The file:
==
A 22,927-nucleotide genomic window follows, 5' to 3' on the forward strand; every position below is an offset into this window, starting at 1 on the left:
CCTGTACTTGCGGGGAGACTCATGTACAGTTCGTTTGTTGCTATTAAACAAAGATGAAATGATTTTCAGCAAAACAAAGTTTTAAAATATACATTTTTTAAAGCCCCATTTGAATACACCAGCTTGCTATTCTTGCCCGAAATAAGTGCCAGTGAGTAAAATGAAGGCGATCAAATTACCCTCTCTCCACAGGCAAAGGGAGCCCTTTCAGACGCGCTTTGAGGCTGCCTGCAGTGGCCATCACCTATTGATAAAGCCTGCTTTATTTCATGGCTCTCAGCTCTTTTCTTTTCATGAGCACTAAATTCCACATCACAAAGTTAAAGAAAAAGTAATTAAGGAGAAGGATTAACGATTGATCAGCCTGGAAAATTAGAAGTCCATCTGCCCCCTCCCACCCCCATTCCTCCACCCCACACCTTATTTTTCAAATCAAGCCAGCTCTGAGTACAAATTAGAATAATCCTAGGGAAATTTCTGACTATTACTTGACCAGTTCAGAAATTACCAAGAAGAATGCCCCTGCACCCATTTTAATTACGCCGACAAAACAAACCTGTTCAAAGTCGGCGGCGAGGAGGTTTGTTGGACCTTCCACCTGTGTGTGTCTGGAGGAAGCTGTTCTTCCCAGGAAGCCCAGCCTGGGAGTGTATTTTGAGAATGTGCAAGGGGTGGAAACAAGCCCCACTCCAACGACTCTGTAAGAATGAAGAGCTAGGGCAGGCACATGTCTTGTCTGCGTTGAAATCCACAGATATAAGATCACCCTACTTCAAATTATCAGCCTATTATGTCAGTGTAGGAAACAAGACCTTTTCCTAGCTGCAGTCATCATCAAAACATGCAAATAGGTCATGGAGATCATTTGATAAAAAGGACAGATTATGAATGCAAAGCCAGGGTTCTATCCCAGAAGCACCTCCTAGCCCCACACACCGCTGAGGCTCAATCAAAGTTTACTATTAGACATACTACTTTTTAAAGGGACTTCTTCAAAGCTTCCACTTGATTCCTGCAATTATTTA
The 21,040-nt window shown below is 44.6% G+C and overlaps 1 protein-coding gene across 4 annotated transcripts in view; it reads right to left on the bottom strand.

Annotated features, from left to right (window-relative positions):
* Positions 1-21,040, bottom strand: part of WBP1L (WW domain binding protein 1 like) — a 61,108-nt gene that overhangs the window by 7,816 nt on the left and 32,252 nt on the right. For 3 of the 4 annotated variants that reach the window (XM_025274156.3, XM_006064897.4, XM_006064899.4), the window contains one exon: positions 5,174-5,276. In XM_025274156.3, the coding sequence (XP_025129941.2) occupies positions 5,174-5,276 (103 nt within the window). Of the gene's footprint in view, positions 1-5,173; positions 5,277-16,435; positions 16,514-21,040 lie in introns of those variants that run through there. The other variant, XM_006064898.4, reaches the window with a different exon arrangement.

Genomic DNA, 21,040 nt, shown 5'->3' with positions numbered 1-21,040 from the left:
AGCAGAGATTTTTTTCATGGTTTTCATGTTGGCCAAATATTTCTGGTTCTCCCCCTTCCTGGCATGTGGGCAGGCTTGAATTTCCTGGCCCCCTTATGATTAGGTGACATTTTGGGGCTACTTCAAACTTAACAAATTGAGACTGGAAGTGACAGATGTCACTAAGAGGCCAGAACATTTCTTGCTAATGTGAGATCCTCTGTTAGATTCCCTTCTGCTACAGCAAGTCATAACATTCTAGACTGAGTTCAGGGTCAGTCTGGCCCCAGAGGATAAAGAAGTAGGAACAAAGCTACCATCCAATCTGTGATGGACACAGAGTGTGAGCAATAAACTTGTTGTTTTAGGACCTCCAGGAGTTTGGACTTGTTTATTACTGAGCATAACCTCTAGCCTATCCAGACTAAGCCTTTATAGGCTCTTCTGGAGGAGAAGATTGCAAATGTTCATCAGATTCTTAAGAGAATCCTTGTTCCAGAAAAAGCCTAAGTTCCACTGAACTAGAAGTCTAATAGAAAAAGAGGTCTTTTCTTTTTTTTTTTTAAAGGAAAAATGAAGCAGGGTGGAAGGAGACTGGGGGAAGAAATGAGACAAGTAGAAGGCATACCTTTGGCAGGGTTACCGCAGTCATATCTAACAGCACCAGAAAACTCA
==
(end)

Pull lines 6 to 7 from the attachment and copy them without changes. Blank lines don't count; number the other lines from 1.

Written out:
Genomic DNA, 21,040 nt, shown 5'->3' with positions numbered 1-21,040 from the left:
AGCAGAGATTTTTTTCATGGTTTTCATGTTGGCCAAATATTTCTGGTTCTCCCCCTTCCTGGCATGTGGGCAGGCTTGAATTTCCTGGCCCCCTTATGATTAGGTGACATTTTGGGGCTACTTCAAACTTAACAAATTGAGACTGGAAGTGACAGATGTCACTAAGAGGCCAGAACATTTCTTGCTAATGTGAGATCCTCTGTTAGATTCCCTTCTGCTACAGCAAGTCATAACATTCTAGACTGAGTTCAGGGTCAGTCTGGCCCCAGAGGATAAAGAAGTAGGAACAAAGCTACCATCCAATCTGTGATGGACACAGAGTGTGAGCAATAAACTTGTTGTTTTAGGACCTCCAGGAGTTTGGACTTGTTTATTACTGAGCATAACCTCTAGCCTATCCAGACTAAGCCTTTATAGGCTCTTCTGGAGGAGAAGATTGCAAATGTTCATCAGATTCTTAAGAGAATCCTTGTTCCAGAAAAAGCCTAAGTTCCACTGAACTAGAAGTCTAATAGAAAAAGAGGTCTTTTCTTTTTTTTTTTTAAAGGAAAAATGAAGCAGGGTGGAAGGAGACTGGGGGAAGAAATGAGACAAGTAGAAGGCATACCTTTGGCAGGGTTACCGCAGTCATATCTAACAGCACCAGAAAACTCA